Evangelicals milked the effect on audiences for all it was worth, following every screening with an “altar call” — in which those now scared out of their wits were invited to come forward and accept Jesus Christ as their lord and savior. Needlesss to say, my ten-year-old self was terrified. Even though I had technically already been “saved” at the age of 8, largely to please my recently born-again mother, I figured I’d better head up for the altar call again — you know, just in case. Nor was I the only one. Practically every single person in the church did the exact same thing. A former college roommate of mine saw the same films as a child and confessed to being equally traumatized.
Are fear-induced religious conversions sincere or genuine? I doubt it. It certainly didn’t “take” in my case. These days I’m a diehard agnostic, and far happier for it. I prefer cheeky biblical irreverence to evangelical horror, eschewing Chick comics for the far more entertaining Web comic, Holy Bibble. But like Spiegelman, I am dismayed by the seemingly unquenchable American thirst for the kind of Apocalyptic, fear-mongering garbage being disseminated by Chick and his ilk. There are more than 500 million of Jack Chick’s comic books and tracts in print, and they have been translated into over 100 languages, making him the world’s most published living author. (Technically, he’s self-published, but still…) Then there’s the bestselling Left Behind series of end-of-days novels penned by Tim LaHaye and Jerry Jenkins, using the book of Revelations in the bible to weave a story of apocalyptic events — again, little more than thinly disguised Christian propaganda, yet hugely popular among the Christian community.
So what? You might be thinking. People like a good scare now and then, and besides, it’s only fiction. But it’s far more subversive than one might realize, especially since the line between fact and fiction is so easily blurred when it comes to things like Bibical prophecies and religious beliefs. For instance, the tragic outbreak of violence in the Middle East over the last week or so seems to have fanned the flames of Apocalyptic conspiracy theorists. LaHaye has been featured in Newsweek (with the heading “Are These the End Times?”). His co-author, Jenkins, and another Christian author, Joel Rosenberg, were interviewed by Kyra Phillips on CNN in a segment specifically citing the current conflict as a sign of the coming Apocalypse. That’s right: CNN interviewed two writers of fiction as if they were expert scholars on the Middle East. (You can read portions of the transcript here.) That’s right up there with Congress asking Michael Crichton to give expert testimony on climate change.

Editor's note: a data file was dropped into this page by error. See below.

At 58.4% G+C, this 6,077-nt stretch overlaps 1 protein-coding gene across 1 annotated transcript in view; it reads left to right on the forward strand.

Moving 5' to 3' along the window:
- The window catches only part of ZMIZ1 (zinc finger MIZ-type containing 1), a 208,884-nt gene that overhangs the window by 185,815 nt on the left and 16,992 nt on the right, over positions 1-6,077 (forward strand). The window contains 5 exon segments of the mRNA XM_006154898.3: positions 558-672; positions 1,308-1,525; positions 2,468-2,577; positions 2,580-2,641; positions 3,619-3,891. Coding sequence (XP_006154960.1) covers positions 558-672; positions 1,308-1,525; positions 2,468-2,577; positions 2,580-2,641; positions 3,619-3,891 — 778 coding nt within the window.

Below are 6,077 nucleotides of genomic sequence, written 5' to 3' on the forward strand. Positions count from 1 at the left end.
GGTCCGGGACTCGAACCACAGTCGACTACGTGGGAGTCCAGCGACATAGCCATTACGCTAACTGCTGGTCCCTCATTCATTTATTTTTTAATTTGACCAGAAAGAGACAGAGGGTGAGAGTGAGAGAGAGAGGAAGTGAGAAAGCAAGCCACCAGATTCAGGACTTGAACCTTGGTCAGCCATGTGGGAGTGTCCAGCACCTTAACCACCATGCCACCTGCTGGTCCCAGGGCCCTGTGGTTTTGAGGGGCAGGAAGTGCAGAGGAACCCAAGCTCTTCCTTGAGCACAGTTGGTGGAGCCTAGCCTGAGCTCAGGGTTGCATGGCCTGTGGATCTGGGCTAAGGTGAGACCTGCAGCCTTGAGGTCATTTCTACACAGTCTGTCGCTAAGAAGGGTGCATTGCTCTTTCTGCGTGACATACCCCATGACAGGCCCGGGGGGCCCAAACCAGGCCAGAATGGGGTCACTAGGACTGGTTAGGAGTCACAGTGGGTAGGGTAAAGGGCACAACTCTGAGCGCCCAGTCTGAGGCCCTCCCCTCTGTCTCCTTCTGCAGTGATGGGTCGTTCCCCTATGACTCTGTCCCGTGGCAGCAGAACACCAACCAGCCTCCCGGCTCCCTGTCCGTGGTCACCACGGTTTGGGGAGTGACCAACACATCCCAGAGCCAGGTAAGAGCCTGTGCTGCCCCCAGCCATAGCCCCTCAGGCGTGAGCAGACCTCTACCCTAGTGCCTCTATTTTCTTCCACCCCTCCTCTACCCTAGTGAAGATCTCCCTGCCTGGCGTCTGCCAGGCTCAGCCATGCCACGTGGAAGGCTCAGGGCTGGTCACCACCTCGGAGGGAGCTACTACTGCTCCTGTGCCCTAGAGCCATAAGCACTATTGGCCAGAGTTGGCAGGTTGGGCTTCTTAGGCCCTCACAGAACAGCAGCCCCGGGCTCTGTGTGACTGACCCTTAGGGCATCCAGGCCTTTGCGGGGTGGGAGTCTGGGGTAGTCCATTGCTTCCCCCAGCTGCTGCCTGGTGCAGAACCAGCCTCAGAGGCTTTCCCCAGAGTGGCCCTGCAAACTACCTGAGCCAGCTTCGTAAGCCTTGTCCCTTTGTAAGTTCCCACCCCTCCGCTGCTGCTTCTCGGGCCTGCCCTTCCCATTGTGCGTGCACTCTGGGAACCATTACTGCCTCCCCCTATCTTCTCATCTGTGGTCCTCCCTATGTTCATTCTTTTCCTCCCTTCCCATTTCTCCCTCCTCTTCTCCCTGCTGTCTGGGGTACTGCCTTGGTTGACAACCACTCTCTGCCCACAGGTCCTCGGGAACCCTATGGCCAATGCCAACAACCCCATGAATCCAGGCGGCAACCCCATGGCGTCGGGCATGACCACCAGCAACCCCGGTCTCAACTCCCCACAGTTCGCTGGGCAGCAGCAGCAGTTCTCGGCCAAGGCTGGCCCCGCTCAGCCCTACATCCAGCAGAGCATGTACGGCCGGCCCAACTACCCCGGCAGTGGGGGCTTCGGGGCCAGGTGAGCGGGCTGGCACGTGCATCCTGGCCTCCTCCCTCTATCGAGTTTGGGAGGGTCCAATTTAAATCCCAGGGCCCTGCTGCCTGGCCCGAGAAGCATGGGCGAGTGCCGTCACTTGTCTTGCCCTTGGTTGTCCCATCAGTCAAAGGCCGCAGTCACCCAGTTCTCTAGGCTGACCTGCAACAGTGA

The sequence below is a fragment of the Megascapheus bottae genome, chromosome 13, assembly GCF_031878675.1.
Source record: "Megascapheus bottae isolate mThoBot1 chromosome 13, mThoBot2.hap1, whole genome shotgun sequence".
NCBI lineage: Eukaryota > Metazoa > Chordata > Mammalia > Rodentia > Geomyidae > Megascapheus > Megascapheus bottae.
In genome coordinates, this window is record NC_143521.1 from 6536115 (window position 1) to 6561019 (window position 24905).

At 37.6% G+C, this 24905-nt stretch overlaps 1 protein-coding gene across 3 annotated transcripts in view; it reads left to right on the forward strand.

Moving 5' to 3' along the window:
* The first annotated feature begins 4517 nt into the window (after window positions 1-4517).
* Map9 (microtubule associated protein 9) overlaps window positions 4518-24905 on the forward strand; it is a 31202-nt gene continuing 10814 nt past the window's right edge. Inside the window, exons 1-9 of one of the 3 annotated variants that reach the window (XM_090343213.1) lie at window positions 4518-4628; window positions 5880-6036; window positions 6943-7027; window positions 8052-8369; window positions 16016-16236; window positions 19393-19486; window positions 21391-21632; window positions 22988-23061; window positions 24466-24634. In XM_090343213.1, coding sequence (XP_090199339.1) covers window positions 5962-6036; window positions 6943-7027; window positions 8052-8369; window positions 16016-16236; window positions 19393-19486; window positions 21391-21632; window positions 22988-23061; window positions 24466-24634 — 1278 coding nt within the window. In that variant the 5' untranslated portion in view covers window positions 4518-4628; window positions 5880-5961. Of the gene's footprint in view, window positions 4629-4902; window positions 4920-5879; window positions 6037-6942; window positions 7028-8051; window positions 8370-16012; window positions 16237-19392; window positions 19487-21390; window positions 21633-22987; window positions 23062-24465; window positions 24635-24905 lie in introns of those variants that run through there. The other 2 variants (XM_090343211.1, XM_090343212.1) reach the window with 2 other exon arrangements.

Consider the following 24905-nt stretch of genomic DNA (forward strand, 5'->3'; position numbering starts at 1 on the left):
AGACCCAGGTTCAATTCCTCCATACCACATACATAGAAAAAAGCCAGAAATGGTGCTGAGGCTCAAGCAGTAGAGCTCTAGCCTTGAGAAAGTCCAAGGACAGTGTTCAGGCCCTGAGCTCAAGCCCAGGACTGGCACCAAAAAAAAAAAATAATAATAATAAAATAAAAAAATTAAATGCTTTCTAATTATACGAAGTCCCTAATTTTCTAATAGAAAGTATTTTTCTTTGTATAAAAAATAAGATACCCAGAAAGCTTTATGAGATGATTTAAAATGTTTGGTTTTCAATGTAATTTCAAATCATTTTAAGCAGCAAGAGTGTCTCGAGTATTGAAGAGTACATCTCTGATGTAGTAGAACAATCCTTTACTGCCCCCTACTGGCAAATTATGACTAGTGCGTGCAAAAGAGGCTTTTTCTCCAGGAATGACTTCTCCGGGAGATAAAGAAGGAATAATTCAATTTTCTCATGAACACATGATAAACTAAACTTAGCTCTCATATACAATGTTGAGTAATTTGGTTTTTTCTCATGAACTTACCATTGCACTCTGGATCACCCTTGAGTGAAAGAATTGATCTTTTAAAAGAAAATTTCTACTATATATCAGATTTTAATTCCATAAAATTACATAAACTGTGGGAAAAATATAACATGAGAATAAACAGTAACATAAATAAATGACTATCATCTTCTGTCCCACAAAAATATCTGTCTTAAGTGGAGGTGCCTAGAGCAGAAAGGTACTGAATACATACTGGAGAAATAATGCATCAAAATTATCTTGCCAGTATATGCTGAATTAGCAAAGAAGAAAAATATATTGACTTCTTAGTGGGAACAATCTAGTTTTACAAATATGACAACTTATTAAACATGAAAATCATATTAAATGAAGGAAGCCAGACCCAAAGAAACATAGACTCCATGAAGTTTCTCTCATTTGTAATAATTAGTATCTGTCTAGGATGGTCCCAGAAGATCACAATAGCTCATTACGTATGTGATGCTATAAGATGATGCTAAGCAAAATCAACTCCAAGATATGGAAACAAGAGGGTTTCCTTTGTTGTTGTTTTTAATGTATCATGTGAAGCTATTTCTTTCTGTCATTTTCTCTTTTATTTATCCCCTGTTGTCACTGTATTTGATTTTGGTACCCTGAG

I confess to puzzlement as to why the mainstream media would give so much prominent space and air time to this kind of unfounded conjecture. It’s probably all about ratings, but that’s no excuse. My objection has nothing to do with sincere personal faith, with which I have no quibble. But this is exploitation of tragic events at its most despicable. Yet once again, people are lapping it up unquestioningly. Perhaps it is more comforting to take refuge in wild religious scenarios and conspiracy theories, rather than face up to the truth: sometimes the worst, most fearsome “monsters” are to be found in the darkest hearts of men.
When not taking random walks on 3 Quarks Daily, Jennifer Ouellette muses on science and culture at her own blog, Cocktail Party Physics.